Handicrafts, furniture, musical instruments, garments, textiles, and silverware are featured in various galleries. Architectural marvels like the Darbar Hall and Choubhaga Chaman Bageechi adorn the museum complex.

A visit to the Government Museum offers a journey through Bharatpur’s rich history and craftsmanship, encapsulated within the walls of the historic Lohagarh Fort.

4. Deeg Palace

deeg palace

Deeg Palace in Rajasthan, India, epitomizes the grandeur of the Jat rulers of Bharatpur State, serving as their opulent summer retreat since 1772. Initially established as the capital under Badan Singh, it was fortified by his son, Suraj Mal, against invaders. Suraj Mal’s conquests, including the capture of Delhi, led to the relocation of structures like the Red Fort’s marble building within the palace complex.

Reflecting Mughal influences, the palace boasts gardens reminiscent of Mughal Charbagh layouts. Its central quadrangle, surrounded by lush greenery and fountains, offers respite from the summer heat. Notable features include the Keshav Bhawan, a monsoon pavilion adorned with arches and intricate fountains.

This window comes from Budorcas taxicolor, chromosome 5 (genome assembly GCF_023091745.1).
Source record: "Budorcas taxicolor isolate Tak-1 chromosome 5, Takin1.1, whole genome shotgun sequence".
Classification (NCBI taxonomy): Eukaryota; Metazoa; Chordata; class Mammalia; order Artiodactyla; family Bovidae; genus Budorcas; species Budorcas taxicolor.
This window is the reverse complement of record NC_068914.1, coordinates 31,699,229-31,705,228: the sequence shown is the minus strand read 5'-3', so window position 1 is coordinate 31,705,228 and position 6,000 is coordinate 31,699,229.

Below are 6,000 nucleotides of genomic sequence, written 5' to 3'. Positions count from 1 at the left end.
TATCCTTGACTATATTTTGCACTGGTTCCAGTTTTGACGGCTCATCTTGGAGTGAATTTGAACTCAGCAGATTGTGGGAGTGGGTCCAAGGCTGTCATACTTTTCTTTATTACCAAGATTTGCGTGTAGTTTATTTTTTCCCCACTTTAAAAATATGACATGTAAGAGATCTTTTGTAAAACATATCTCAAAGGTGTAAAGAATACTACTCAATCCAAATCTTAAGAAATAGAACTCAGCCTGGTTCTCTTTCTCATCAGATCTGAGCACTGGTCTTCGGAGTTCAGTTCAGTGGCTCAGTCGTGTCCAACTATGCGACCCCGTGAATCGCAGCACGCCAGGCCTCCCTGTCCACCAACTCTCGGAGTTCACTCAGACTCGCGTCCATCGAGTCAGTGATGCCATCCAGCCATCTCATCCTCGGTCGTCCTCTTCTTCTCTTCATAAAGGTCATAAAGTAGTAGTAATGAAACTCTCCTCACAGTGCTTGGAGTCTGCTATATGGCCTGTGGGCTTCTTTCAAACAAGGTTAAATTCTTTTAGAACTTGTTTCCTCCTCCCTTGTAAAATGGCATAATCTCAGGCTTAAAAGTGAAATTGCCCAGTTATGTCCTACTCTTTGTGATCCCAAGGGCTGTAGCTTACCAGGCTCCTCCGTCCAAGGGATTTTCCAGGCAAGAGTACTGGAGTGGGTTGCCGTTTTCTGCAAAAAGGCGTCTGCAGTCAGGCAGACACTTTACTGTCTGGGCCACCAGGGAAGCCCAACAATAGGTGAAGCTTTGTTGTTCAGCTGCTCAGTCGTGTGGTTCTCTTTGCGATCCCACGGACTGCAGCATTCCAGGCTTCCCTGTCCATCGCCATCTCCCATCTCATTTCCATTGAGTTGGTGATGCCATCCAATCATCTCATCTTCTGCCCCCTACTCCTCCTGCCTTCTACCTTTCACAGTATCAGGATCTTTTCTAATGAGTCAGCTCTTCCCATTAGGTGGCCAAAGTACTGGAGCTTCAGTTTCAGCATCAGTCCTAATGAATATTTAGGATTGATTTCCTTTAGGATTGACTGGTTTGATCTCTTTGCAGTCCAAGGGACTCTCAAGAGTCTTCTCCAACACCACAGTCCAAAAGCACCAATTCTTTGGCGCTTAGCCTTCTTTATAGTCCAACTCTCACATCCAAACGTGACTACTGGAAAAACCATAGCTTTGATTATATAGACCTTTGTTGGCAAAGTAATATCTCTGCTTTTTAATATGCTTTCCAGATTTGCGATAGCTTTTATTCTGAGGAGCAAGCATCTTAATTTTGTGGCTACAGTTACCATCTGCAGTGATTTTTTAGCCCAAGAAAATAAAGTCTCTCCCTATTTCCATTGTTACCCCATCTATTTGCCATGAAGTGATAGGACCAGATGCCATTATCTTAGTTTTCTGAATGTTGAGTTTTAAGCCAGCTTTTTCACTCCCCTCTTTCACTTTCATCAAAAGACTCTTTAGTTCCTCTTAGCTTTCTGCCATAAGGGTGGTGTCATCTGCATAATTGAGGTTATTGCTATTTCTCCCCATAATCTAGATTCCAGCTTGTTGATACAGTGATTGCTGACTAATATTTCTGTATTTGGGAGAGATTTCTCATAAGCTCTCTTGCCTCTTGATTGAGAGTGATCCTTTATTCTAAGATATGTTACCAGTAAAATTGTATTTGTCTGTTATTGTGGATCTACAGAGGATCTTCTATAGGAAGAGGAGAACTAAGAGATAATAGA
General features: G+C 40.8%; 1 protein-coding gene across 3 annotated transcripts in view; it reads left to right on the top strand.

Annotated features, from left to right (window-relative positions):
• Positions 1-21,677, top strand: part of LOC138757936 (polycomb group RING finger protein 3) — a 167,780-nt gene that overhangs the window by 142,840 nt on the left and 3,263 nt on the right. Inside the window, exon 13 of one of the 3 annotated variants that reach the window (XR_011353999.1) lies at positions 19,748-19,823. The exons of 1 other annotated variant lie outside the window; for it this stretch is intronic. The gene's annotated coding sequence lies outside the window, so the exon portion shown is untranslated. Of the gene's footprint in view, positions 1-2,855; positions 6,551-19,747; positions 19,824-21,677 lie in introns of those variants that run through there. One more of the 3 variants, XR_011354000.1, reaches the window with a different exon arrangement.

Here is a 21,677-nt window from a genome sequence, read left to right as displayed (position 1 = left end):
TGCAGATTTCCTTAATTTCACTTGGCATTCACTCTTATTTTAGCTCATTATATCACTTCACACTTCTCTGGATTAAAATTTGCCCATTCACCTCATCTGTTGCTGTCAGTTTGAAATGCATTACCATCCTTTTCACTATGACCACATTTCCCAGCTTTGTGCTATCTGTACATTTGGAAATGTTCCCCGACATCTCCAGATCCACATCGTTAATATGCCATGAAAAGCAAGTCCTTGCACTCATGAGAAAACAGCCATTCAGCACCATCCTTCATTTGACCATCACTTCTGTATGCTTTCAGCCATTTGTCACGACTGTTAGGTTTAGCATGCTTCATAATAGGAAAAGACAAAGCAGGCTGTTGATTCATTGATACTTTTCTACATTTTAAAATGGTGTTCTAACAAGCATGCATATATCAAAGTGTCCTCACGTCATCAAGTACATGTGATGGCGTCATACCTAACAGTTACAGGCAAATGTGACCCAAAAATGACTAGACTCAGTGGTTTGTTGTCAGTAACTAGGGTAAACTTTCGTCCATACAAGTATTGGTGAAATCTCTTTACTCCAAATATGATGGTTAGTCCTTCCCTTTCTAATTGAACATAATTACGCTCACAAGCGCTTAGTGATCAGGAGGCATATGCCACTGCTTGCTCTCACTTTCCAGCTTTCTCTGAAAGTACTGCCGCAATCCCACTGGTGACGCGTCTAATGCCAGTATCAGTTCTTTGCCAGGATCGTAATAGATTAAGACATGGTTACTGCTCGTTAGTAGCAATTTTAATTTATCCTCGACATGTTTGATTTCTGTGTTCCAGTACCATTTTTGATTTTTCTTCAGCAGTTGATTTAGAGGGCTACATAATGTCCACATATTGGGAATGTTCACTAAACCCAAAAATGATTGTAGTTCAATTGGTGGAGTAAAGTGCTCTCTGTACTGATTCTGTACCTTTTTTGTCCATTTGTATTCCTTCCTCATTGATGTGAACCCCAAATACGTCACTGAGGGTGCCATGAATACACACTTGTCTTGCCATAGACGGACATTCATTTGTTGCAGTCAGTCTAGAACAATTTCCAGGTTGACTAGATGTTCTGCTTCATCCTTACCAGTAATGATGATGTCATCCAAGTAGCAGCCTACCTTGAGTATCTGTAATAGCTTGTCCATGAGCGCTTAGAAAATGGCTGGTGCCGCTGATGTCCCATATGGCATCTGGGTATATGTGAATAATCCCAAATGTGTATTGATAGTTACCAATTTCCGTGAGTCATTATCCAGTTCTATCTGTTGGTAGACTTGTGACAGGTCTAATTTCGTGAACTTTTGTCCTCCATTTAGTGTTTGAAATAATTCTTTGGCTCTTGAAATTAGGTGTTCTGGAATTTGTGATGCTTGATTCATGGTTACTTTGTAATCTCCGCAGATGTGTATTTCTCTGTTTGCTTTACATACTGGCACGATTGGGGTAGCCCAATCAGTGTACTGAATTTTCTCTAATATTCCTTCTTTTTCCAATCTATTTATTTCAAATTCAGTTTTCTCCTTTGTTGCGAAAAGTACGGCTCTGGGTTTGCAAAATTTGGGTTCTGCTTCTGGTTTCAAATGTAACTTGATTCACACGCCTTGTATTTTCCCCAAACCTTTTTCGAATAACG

During festivals like Holi, the palace dazzles with colorful water displays, enhancing its unique ambiance with thunder-like sounds produced by strategically placed metal balls. Visitors can explore the king’s bedroom, featuring an enormous black granite bed.

5. Bandh Baretha

bandh baretha

Bandh Baretha is a vital freshwater wetland and wildlife sanctuary located 50 kilometers south of Bharatpur city in India. Covering 10 square kilometers, it serves as a crucial habitat for migratory birds and stores drinking water for the region. Situated near the Kakund river, it houses 67 water bird species, including six globally threatened ones. During low rainfall years, its population of water birds increases, making it a significant wetland. It acts as a refuge for birds, especially during adverse conditions in nearby Keoladeo National Park. The sanctuary’s aquatic vegetation resembles that of Keoladeo National Park, emphasizing its ecological importance. Bandh Baretha contributes to the conservation of wetland ecosystems and supports biodiversity in the region.

6. Bayana Fort

bayana fort

Bayana Fort, erected by Jadon Rajput ruler Vijaypala in AD 1040, stands as a testament to Bayana’s ancient history and cultural significance. Home to the revered Nil ki Mandi during the Mughal era, Bayana is also notable for its substantial Muslim community, with a mosque known as Usha Mosque.